Java StackOverflowError

This Java article analyzes the StackOverflowError and provides a solution for recursive methods.
StackOverflowError. As a method is called, it occupies a frame on the stack—an activation record. In a recursive method, many methods can be called, deeper and deeper.
At some depth, this causes an error—a StackOverflowError. The program will terminate. And we will be left with a confusing message.
An example. This program provokes a java.lang.StackOverflowError. It never terminates. The output is truncated in this example—many more x() calls are reported.

Note: This program is hopeless in its current form. With a count argument, though, we can prevent excess recursion.

Java program that causes StackOverflowError public class Program { public static void x() { // This recurses infinitely. x(); } public static void main(String[] args) { // Call the x method the first time. x(); } } Output Exception in thread "main" java.lang.StackOverflowError at Program.x(Program.java:5) at Program.x(Program.java:5) at Program.x(Program.java:5) at Program.x(Program.java:5) ...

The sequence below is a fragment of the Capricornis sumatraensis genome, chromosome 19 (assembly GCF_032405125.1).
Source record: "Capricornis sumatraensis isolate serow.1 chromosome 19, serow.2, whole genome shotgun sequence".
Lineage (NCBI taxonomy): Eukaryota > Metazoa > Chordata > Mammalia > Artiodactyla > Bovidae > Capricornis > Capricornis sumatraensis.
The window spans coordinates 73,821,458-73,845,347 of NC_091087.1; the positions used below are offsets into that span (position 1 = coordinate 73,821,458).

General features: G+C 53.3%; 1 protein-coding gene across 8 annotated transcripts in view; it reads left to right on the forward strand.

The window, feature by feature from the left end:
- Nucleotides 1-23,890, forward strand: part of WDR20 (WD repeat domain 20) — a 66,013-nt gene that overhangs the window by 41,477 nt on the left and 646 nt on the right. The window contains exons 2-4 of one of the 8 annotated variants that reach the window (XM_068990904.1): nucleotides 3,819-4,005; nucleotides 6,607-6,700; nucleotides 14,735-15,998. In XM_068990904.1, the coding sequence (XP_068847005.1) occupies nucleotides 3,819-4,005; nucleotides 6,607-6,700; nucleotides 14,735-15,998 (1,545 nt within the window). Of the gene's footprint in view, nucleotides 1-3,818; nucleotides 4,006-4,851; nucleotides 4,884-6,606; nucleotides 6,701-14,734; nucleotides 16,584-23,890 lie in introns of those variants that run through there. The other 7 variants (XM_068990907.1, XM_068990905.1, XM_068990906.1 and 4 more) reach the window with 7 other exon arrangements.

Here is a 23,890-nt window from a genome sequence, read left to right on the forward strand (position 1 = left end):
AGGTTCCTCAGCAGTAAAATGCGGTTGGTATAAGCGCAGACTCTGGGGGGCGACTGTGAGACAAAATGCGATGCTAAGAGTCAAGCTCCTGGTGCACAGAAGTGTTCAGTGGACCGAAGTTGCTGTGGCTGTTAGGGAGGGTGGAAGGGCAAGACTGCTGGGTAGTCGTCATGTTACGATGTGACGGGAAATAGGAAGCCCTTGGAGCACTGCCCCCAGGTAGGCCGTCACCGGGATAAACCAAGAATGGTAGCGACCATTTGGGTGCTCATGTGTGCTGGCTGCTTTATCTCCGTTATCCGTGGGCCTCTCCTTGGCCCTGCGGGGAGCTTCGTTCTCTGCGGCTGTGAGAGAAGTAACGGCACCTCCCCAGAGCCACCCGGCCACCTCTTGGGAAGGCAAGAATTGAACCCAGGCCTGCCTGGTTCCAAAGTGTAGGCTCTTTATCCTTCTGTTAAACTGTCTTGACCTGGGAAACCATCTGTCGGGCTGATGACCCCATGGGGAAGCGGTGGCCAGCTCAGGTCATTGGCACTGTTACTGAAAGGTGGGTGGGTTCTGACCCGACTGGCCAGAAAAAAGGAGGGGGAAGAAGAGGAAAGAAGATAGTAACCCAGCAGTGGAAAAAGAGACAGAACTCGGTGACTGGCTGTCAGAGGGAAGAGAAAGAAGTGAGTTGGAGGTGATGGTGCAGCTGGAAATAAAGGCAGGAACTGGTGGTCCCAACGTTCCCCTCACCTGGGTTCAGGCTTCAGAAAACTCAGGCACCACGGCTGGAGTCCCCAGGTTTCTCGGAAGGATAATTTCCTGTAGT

Check depth. Here we introduce a count argument (an int) to our x() method. We add one to count on each nested call to "x." This restricts the depth of recursion.

Tip: This program will only ever have a recursion depth of 11 (it starts at 0 and continues until 10).

Java program that checks recursion depth public class Program { public static void x(int count) { // Check the count argument to prevent StackOverflowError. if (count >= 10) { return; } x(count + 1); } public static void main(String[] args) { // Begin. x(0); System.out.println("Done"); } } Output Done
With StackOverflowError, we have a descriptive error. Our program has a stack depth that is too great. We can restrict stack depth in certain recursive methods with an argument.Exceptions
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